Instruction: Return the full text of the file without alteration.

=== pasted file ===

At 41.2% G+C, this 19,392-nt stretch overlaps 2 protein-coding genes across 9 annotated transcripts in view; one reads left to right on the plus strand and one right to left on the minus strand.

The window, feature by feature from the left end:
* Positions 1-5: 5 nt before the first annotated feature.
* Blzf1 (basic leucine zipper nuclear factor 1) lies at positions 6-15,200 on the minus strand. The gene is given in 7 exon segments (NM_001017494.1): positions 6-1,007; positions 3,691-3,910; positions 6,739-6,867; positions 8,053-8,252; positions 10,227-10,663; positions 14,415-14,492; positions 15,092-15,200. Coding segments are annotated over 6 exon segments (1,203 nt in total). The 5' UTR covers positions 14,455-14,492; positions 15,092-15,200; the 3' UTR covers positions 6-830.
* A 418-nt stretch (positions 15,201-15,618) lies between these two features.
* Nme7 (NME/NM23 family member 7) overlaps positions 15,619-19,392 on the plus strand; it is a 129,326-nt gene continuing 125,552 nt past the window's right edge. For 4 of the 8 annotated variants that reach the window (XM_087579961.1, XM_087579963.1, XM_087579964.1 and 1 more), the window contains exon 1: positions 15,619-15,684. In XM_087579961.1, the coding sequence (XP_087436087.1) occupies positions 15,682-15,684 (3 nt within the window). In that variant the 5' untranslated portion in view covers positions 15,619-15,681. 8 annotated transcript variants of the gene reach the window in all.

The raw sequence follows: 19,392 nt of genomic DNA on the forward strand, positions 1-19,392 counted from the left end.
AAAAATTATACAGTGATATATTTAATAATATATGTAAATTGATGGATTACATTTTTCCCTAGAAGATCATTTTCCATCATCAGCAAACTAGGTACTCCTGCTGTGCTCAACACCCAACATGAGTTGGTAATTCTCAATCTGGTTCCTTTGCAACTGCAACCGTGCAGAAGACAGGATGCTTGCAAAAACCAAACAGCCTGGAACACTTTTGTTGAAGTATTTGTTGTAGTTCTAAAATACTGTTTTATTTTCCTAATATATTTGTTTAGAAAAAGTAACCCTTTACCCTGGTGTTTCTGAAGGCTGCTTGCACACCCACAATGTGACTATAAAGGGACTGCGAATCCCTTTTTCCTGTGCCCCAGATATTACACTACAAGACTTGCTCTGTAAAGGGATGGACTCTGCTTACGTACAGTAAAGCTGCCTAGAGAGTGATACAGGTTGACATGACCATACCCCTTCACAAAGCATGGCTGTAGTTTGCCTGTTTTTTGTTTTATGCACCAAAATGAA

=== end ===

At 41.2% G+C, this 19,392-nt stretch overlaps 2 protein-coding genes across 9 annotated transcripts in view; one reads left to right on the plus strand and one right to left on the minus strand.

The window, feature by feature from the left end:
* Positions 1-5: 5 nt before the first annotated feature.
* Blzf1 (basic leucine zipper nuclear factor 1) lies at positions 6-15,200 on the minus strand. The gene is given in 7 exon segments (NM_001017494.1): positions 6-1,007; positions 3,691-3,910; positions 6,739-6,867; positions 8,053-8,252; positions 10,227-10,663; positions 14,415-14,492; positions 15,092-15,200. Coding segments are annotated over 6 exon segments (1,203 nt in total). The 5' UTR covers positions 14,455-14,492; positions 15,092-15,200; the 3' UTR covers positions 6-830.
* A 418-nt stretch (positions 15,201-15,618) lies between these two features.
* Nme7 (NME/NM23 family member 7) overlaps positions 15,619-19,392 on the plus strand; it is a 129,326-nt gene continuing 125,552 nt past the window's right edge. For 4 of the 8 annotated variants that reach the window (XM_087579961.1, XM_087579963.1, XM_087579964.1 and 1 more), the window contains exon 1: positions 15,619-15,684. In XM_087579961.1, the coding sequence (XP_087436087.1) occupies positions 15,682-15,684 (3 nt within the window). In that variant the 5' untranslated portion in view covers positions 15,619-15,681. 8 annotated transcript variants of the gene reach the window in all.

The raw sequence follows: 19,392 nt of genomic DNA on the forward strand, positions 1-19,392 counted from the left end.
AAAAATTATACAGTGATATATTTAATAATATATGTAAATTGATGGATTACATTTTTCCCTAGAAGATCATTTTCCATCATCAGCAAACTAGGTACTCCTGCTGTGCTCAACACCCAACATGAGTTGGTAATTCTCAATCTGGTTCCTTTGCAACTGCAACCGTGCAGAAGACAGGATGCTTGCAAAAACCAAACAGCCTGGAACACTTTTGTTGAAGTATTTGTTGTAGTTCTAAAATACTGTTTTATTTTCCTAATATATTTGTTTAGAAAAAGTAACCCTTTACCCTGGTGTTTCTGAAGGCTGCTTGCACACCCACAATGTGACTATAAAGGGACTGCGAATCCCTTTTTCCTGTGCCCCAGATATTACACTACAAGACTTGCTCTGTAAAGGGATGGACTCTGCTTACGTACAGTAAAGCTGCCTAGAGAGTGATACAGGTTGACATGACCATACCCCTTCACAAAGCATGGCTGTAGTTTGCCTGTTTTTTGTTTTATGCACCAAAATGAA